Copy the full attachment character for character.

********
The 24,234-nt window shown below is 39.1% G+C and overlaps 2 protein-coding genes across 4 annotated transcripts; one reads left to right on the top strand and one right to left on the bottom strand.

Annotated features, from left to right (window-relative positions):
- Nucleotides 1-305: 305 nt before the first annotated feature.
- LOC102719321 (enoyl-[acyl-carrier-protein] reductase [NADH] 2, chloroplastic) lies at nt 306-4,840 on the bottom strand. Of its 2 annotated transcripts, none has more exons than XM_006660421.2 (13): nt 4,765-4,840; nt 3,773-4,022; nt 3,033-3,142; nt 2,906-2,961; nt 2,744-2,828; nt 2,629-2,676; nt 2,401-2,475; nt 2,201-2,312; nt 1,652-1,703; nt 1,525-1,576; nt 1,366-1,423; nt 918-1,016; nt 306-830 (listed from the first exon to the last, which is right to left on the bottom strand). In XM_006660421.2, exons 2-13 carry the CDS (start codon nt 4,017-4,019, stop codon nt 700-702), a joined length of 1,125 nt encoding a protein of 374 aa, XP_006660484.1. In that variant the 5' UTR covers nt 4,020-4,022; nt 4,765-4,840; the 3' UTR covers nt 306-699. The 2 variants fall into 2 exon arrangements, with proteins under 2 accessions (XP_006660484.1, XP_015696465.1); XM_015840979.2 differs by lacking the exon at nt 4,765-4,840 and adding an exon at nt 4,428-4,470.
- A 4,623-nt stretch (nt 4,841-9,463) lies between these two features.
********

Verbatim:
The 24,234-nt window shown below is 39.1% G+C and overlaps 2 protein-coding genes across 4 annotated transcripts; one reads left to right on the top strand and one right to left on the bottom strand.

Annotated features, from left to right (window-relative positions):
- Nucleotides 1-305: 305 nt before the first annotated feature.
- LOC102719321 (enoyl-[acyl-carrier-protein] reductase [NADH] 2, chloroplastic) lies at nt 306-4,840 on the bottom strand. Of its 2 annotated transcripts, none has more exons than XM_006660421.2 (13): nt 4,765-4,840; nt 3,773-4,022; nt 3,033-3,142; nt 2,906-2,961; nt 2,744-2,828; nt 2,629-2,676; nt 2,401-2,475; nt 2,201-2,312; nt 1,652-1,703; nt 1,525-1,576; nt 1,366-1,423; nt 918-1,016; nt 306-830 (listed from the first exon to the last, which is right to left on the bottom strand). In XM_006660421.2, exons 2-13 carry the CDS (start codon nt 4,017-4,019, stop codon nt 700-702), a joined length of 1,125 nt encoding a protein of 374 aa, XP_006660484.1. In that variant the 5' UTR covers nt 4,020-4,022; nt 4,765-4,840; the 3' UTR covers nt 306-699. The 2 variants fall into 2 exon arrangements, with proteins under 2 accessions (XP_006660484.1, XP_015696465.1); XM_015840979.2 differs by lacking the exon at nt 4,765-4,840 and adding an exon at nt 4,428-4,470.
- A 4,623-nt stretch (nt 4,841-9,463) lies between these two features.